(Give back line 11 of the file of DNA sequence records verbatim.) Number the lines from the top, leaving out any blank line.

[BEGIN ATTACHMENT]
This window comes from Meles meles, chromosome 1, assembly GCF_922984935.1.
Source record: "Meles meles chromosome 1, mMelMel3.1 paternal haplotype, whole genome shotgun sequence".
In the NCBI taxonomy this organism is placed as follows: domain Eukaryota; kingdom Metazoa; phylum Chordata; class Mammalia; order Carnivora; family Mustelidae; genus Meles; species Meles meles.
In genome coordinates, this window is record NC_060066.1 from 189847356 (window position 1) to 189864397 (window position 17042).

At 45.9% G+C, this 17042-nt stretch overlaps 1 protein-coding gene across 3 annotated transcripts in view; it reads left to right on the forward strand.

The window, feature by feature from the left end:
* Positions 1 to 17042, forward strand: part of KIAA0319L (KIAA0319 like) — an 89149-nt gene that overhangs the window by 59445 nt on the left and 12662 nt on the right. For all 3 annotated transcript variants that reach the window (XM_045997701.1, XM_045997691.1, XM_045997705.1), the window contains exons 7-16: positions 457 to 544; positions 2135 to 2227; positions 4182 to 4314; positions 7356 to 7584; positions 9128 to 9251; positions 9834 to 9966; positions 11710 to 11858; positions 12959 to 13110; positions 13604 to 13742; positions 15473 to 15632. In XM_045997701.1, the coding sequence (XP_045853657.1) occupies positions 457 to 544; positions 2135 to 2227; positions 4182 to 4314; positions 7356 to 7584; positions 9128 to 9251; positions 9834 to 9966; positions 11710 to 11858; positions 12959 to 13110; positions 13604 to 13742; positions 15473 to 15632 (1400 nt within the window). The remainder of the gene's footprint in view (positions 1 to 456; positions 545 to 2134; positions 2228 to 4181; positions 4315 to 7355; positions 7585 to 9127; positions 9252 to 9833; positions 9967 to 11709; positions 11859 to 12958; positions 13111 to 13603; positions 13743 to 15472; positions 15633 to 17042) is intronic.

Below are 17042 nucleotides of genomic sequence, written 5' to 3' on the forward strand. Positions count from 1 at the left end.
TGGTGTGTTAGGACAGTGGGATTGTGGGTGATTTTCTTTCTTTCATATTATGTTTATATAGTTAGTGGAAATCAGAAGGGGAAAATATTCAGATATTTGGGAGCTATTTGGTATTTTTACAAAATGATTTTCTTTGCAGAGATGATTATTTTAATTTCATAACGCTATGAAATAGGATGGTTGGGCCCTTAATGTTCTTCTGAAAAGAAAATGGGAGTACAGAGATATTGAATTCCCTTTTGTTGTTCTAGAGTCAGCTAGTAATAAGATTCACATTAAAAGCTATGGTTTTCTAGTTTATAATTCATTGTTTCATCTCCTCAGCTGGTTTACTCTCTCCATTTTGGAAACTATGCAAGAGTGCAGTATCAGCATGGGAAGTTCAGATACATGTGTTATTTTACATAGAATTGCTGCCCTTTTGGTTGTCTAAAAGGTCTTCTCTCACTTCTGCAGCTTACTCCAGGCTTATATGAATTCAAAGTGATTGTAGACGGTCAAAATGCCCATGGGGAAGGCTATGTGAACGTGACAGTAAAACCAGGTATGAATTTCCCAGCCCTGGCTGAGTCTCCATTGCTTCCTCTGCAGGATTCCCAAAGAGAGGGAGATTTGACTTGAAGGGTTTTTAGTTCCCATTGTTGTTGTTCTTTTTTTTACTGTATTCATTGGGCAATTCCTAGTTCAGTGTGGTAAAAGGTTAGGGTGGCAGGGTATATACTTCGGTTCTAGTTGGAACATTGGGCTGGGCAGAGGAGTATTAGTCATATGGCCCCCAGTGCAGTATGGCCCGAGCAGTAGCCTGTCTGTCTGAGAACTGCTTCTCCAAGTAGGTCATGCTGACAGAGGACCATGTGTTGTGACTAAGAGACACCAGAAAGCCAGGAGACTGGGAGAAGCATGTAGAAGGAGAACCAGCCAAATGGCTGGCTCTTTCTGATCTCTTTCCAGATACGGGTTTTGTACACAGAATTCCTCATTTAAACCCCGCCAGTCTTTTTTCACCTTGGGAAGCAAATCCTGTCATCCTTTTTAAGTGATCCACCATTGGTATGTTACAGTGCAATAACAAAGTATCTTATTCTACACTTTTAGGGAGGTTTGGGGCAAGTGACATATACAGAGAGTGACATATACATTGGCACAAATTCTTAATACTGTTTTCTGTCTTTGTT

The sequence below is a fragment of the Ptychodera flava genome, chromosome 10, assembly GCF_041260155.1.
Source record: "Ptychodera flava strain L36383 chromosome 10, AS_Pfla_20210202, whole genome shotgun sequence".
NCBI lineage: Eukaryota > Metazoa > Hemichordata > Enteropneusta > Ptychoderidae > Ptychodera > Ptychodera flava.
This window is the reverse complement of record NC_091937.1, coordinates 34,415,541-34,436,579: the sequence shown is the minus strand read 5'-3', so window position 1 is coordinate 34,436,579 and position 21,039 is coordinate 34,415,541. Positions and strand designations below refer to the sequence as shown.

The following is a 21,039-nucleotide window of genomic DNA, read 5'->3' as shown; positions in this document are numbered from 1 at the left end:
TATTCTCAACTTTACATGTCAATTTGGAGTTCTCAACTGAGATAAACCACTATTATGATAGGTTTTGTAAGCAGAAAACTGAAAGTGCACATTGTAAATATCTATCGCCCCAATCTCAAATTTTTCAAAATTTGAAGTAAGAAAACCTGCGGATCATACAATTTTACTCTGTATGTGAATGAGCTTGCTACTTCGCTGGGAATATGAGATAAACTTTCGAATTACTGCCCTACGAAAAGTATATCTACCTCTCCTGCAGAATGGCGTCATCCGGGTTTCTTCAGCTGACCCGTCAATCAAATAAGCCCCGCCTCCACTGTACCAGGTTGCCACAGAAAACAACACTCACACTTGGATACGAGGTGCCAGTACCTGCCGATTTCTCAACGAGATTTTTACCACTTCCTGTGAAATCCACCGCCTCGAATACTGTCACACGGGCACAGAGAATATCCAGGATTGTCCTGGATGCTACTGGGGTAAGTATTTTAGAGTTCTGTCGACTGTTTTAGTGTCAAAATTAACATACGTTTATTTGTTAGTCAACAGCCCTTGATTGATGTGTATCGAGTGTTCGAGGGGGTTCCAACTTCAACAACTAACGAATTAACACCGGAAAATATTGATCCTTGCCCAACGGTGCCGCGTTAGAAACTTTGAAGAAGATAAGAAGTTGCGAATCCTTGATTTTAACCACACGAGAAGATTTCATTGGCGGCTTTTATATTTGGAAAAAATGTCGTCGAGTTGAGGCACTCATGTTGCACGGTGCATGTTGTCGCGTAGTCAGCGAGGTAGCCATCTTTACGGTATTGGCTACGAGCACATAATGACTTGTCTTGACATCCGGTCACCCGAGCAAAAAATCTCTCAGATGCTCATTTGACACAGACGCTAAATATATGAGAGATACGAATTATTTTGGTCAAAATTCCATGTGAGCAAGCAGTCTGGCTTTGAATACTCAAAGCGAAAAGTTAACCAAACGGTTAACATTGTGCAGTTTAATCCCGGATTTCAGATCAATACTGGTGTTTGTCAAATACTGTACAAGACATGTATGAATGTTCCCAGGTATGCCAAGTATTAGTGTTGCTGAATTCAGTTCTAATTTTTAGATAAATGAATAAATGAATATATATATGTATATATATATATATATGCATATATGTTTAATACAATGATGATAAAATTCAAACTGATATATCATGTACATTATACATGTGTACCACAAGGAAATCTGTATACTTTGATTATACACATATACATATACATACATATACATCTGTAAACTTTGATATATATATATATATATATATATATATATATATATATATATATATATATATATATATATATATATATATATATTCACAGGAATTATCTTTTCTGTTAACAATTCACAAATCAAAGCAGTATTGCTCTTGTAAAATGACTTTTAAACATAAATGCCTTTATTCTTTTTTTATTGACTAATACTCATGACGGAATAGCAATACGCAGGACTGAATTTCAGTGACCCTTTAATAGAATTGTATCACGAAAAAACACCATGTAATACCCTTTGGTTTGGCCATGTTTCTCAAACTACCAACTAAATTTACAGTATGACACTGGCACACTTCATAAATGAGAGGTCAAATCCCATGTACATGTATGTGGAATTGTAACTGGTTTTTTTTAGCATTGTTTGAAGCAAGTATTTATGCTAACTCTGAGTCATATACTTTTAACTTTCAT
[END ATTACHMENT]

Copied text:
Source record: "Ptychodera flava strain L36383 chromosome 10, AS_Pfla_20210202, whole genome shotgun sequence".